Throughout the history of basketball, we have been taught one important lesson: height is might. In a game where your objective is to throw the ball into a hoop suspended ten feet in the air, it makes sense that those who are vertically blessed have an advantage over their smaller brethren. Think Shaquille O’Neal, Bill Russel, Wilt Chamberlain, or Hakeem Olajuwon. These guys just dominated the competition because their height and skill were too much for their opponents.
But lately, there’s been a seismic shift in how we view basketball as a whole. Gone are the days where having a seven-foot center is a huge advantage. At this point, it might even be detrimental for your team to play their centers! Such is the reality that teams face with the rise of small-ball basketball in the NBA, where centers taller than 6’10 can be outplayed if they can’t shoot or defend the perimeter to save their lives.
This postseason, the Celtics, Heat, and Lakers have all found success playing a ton of small-ball in the postseason. Let’s take a look at how their “big men” impact their success.
Houston is often considered the standard bearer for the small-ball revolution. After all, this is the team that went nano-ball this playoffs. It might come as a shock to you, then, that Boston might be the most successful team that runs a ton of small-ball. Their smallness isn’t as apparent as Houston’s, but that’s the exact reason why the Celtics are in the East Finals and the Rockets almost got swept in the Second Round.
Would you believe me if I told you Daniel Theis was only 6’8″? I know, shocker. Theis’ height disadvantage against other bigs isn’t that apparent because he’s a great rim protector for Boston. Opponents are shooting only 52.5% within five feet against Theis this postseason. That’s elite numbers for a guy who’s giving up at least two inches against other bigs. And those aren’t small-sample numbers either: with Kanter’s infamous defensive limitations, Stevens needed to play Theis big minutes in these Playoffs.
Defense wins championships. Boston has found a way to play small-ball without sacrificing defense at all. Theis has been protecting the back end while also getting excellent effort from their talented wings, both in the starting line-up and off the bench. Now, let’s see if this can translate this into a ring this season.
Los Angeles Lakers
The Lakers are the giants of the NBA.
That’s not a hyperbole: they’re one of the few teams that still have a traditional two-big line-up to start a game. With Anthony Davis, JaVale McGee, and Dwight Howard, the Lakers have THREE serviceable big men who can play big minutes.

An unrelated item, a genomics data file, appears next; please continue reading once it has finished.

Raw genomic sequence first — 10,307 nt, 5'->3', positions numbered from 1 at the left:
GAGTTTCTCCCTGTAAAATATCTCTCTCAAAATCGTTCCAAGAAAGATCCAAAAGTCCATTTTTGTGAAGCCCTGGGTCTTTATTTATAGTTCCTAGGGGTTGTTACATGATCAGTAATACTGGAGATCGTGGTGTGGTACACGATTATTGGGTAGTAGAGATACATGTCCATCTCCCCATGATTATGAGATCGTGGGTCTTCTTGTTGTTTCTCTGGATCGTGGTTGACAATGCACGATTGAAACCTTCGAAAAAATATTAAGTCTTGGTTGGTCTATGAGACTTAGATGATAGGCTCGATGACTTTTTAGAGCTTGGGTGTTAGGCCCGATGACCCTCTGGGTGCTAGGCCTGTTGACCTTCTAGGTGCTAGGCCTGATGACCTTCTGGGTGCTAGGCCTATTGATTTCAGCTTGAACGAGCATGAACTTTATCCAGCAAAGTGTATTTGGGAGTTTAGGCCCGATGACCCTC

However, the true power of the Lakers is unlocked by Davis. The Brow is a cheat code, an exception to the norm. He has the mobility and skills of a guard while also being an insanely talented big man as well. He’s one of the few players in the league who can, quite literally, do it all on the court. Against the Rockets, with McGee and Howard struggling to get position under the basket, Frank Vogel decided to unleash the full potential of the Lakers. To match Houston’s micro-ball, Vogel moved Davis’ minutes to the five spot, while keeping a steady rotation of players around him and LeBron James.
No one on the Rockets could stop Davis one-on-one, especially if he simply just faced up and took jumpers over his defender. The constant doubling on James Harden and Houston’s inability to punish Davis on defense (his defense on guards is underrated) rendered the Rockets basically useless on both sides of the ball.
Great scheming helps a lot with making small-ball work. But sometimes, all you need is an anomaly of a player to make it work, and Davis is exactly that type of player for the Lakers.
No one expected the Miami Heat here.
Everyone except for the Heat, who know that they belong here.
Behind Jimmy Butler’s heroics, Tyler Herro’s breakout, and Goran Dragic’s steadying presence, Miami has burst its way to the top of the league, obliterating the Milwaukee Bucks en route to their first Eastern Conference Finals appearance since the LeBron era. But crucial to that series win, and for future wins by this Miami squad, was Bam Adebayo’s defense.
The Heat center isn’t usually the tallest (6’9) player on the court. He sure as hell wasn’t when they faced the Bucks, who had two seven-footers in their regular rotation. But he makes up for it with his agility, quick hands, upper body strength, and great defensive rotations. He’s not Rudy Gobert on defense where his presence deters shots, but he’s great at coming from the weak side and helping out his teammates.
His man-to-man defense is also underrated. Jae Crowder was the primary defender on Giannis for most of the Bucks series, but in the few times where Bam was switched on Giannis, he did very well, like in the clip below. Watch the footwork on the Giannis draft, pivoting his hips during the spin and instantly throwing his arms up to contest cleanly.
The Celtics-Heat matchup might be the most even series we’ll see. If Miami wants to win, Adebayo is going to be the lynchpin to their success.